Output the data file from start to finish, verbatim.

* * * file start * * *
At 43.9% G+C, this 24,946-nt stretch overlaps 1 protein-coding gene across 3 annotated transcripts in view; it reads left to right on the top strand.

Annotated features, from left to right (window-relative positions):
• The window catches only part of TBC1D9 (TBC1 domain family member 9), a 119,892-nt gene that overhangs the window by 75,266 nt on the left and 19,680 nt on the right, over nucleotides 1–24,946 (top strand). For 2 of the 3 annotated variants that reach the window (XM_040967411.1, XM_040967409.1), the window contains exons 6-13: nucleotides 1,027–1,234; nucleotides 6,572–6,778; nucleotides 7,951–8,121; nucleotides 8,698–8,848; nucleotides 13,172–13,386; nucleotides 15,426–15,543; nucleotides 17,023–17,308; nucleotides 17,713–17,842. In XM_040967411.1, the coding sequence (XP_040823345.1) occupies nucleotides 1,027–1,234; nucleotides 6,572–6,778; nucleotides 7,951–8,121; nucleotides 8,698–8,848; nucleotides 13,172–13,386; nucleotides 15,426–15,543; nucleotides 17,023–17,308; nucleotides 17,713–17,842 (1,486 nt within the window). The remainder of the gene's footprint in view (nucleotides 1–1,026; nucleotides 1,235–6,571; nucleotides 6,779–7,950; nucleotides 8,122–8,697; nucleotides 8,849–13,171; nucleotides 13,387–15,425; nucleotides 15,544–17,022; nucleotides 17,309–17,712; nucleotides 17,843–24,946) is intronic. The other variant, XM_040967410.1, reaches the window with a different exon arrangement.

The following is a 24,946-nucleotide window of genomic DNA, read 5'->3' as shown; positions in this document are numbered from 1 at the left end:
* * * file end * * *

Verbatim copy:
At 43.9% G+C, this 24,946-nt stretch overlaps 1 protein-coding gene across 3 annotated transcripts in view; it reads left to right on the top strand.

Annotated features, from left to right (window-relative positions):
• The window catches only part of TBC1D9 (TBC1 domain family member 9), a 119,892-nt gene that overhangs the window by 75,266 nt on the left and 19,680 nt on the right, over nucleotides 1–24,946 (top strand). For 2 of the 3 annotated variants that reach the window (XM_040967411.1, XM_040967409.1), the window contains exons 6-13: nucleotides 1,027–1,234; nucleotides 6,572–6,778; nucleotides 7,951–8,121; nucleotides 8,698–8,848; nucleotides 13,172–13,386; nucleotides 15,426–15,543; nucleotides 17,023–17,308; nucleotides 17,713–17,842. In XM_040967411.1, the coding sequence (XP_040823345.1) occupies nucleotides 1,027–1,234; nucleotides 6,572–6,778; nucleotides 7,951–8,121; nucleotides 8,698–8,848; nucleotides 13,172–13,386; nucleotides 15,426–15,543; nucleotides 17,023–17,308; nucleotides 17,713–17,842 (1,486 nt within the window). The remainder of the gene's footprint in view (nucleotides 1–1,026; nucleotides 1,235–6,571; nucleotides 6,779–7,950; nucleotides 8,122–8,697; nucleotides 8,849–13,171; nucleotides 13,387–15,425; nucleotides 15,544–17,022; nucleotides 17,309–17,712; nucleotides 17,843–24,946) is intronic. The other variant, XM_040967410.1, reaches the window with a different exon arrangement.

The following is a 24,946-nucleotide window of genomic DNA, read 5'->3' as shown; positions in this document are numbered from 1 at the left end: